Research groups of the Microbiology

Below are the introductions of the research groups that operate partly or wholly at the department of Microbiology in alphabetical order.


Group leaders: Kaarina Sivonen and David Fewer
Cyanobacteria research focuses on ecology, diversity and bioactive compound production of cyanobacteria. Research is based on large culture collection, genomics and other omics techniques including biosynthesis and chemical analyses of the bioactive compounds.


Fungal Co-life, Omics and Ecophysiology
Group leader: Taina Lundell
Eco-physiology, genomics, transcriptomics and metabolism of wood-decaying forest fungi are our topics of research. By the aid of modern omics, we aim at opening fungal metabolism, interactions and gene expression upon wood-decay and waste lignocellulose bioconversions to biofuels and bioproducts.

Fungal Genetics and Biotechnology
Group leaders: Kristi­ina Hildén and Miia Mäkelä
The Fungal Genetics and Biotechnology group studies plant biomass modifying enzymes from asco- and basidiomycete fungi. The research focuses on various aspects of fungal molecular biology and enzymology.


Group leaders: Marko Virta and Jenni Hultman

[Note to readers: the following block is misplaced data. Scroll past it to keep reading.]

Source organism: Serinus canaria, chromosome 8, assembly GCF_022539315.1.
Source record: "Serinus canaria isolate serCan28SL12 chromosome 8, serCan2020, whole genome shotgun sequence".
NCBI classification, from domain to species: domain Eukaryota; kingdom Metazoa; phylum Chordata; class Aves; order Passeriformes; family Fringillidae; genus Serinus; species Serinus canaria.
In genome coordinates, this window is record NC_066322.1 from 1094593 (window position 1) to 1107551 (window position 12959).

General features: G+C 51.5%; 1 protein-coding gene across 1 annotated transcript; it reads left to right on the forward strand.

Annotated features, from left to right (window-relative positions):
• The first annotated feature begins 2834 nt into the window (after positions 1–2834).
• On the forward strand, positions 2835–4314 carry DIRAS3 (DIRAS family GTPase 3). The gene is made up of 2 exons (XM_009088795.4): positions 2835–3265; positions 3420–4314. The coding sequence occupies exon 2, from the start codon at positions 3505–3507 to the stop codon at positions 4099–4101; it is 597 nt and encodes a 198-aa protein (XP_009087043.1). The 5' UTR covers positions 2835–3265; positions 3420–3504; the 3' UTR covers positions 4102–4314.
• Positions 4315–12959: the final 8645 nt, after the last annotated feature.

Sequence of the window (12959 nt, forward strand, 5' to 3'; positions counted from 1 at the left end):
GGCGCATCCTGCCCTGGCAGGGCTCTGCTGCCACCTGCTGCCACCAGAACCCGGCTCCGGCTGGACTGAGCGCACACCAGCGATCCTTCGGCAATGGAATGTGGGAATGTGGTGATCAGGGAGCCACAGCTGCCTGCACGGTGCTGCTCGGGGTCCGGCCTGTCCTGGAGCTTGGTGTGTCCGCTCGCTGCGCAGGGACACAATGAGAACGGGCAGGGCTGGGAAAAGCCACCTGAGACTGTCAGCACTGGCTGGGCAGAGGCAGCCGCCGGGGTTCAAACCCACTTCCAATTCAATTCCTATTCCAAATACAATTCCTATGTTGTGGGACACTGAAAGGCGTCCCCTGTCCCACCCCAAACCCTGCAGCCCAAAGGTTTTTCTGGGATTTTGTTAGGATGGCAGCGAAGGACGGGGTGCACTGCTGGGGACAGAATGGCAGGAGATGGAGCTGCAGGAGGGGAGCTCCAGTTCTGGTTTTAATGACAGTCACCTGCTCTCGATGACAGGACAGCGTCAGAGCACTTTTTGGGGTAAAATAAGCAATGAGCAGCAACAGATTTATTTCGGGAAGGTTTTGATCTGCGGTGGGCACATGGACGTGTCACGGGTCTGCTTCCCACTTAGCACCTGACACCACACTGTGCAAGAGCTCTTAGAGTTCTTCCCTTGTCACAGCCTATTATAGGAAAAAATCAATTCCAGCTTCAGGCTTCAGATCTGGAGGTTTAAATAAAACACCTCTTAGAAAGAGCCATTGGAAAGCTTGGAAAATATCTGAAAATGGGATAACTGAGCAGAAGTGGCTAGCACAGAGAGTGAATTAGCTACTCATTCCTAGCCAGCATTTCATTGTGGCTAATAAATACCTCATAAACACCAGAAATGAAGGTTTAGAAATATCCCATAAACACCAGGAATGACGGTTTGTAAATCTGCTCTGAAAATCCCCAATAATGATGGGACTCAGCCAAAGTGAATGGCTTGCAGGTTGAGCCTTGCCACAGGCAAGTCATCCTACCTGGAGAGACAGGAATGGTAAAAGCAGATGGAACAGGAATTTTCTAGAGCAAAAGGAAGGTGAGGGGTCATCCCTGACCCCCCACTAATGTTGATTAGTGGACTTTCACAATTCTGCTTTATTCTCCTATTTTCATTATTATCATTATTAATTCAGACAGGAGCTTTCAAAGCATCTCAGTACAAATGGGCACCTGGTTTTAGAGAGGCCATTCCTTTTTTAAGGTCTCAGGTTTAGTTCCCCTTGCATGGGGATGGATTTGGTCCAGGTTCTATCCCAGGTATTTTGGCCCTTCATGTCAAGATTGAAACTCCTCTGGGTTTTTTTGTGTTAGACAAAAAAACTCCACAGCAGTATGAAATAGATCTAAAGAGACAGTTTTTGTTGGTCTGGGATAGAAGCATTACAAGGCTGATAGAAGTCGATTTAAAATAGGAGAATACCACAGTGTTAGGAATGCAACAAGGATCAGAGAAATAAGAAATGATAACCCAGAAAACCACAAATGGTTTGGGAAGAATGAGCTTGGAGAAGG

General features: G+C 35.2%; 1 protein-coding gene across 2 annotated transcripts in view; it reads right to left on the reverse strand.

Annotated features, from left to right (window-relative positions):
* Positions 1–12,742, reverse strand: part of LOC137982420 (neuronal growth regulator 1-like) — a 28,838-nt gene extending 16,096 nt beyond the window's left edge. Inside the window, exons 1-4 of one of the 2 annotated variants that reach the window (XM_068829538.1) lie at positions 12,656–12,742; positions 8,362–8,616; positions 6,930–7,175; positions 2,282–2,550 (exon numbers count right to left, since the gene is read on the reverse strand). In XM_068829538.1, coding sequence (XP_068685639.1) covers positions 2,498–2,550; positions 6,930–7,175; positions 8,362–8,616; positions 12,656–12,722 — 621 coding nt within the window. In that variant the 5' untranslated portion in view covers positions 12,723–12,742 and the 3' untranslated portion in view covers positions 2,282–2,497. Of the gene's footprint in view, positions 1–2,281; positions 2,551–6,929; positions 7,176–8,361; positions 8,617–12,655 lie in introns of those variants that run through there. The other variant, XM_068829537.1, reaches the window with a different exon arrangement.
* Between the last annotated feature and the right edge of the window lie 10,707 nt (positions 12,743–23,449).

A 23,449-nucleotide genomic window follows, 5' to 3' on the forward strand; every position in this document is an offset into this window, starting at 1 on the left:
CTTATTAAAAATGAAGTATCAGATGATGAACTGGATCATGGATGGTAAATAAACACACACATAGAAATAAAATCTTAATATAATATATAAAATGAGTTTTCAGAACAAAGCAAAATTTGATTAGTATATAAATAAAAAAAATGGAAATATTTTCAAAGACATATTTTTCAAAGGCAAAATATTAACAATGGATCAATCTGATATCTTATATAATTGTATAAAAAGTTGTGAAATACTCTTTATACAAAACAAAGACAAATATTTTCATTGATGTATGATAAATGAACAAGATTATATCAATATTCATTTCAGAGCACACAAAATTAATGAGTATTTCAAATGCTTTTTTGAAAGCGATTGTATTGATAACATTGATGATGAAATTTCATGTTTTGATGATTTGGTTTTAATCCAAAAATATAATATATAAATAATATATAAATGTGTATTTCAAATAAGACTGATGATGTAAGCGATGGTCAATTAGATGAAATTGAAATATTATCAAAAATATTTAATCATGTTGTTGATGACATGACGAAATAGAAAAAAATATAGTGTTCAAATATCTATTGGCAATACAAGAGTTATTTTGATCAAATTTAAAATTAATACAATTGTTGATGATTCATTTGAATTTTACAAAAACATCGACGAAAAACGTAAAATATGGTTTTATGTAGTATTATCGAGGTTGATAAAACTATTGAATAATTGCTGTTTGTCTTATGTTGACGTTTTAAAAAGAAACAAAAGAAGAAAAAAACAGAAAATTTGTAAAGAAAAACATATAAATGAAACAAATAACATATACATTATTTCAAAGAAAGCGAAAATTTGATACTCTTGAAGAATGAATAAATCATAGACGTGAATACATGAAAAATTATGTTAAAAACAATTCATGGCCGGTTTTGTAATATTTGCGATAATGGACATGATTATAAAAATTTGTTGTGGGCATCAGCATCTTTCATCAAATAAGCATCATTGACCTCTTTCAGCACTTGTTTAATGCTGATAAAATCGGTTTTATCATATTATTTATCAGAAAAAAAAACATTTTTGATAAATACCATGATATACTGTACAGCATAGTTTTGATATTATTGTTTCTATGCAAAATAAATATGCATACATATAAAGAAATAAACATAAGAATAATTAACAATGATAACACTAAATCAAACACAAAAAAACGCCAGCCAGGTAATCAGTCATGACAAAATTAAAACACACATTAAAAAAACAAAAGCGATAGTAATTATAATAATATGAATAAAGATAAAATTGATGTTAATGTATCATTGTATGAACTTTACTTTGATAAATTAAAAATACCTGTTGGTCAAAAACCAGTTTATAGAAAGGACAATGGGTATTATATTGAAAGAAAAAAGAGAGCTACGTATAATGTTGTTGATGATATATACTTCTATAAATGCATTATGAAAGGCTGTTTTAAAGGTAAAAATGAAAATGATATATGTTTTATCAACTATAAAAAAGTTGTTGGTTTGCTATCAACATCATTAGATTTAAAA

Microbes have a major effect on the ecosystem and humans. Microbes run biogeochemical cycles of the elements, play a major role in the intestines of animals and biotechnology such as waste water treatment and food production, just to mention some. On the other hand, microbes cause diseases for...


Plant Virology
Group leader: Kristiina Mäkinen
We focus on plant cell-virus-interactions: molecular mechanisms underlying plant virus infection and interplay between viral and host proteins during potyviral replication / translation cycle.

Group leader: Kristiina Mäkinen
We are interested in molecular elucidation of the different stages of potyvirus infection and how the viral processes are localized and coordinated within the infected cells.


RNA virus replication and antivirals
Group leader: Tero Ahola
We aim towards deep understanding of RNA virus replication at the molecular level. Through the discovery of basic mechanistic principles, we develop new and general antiviral strategies.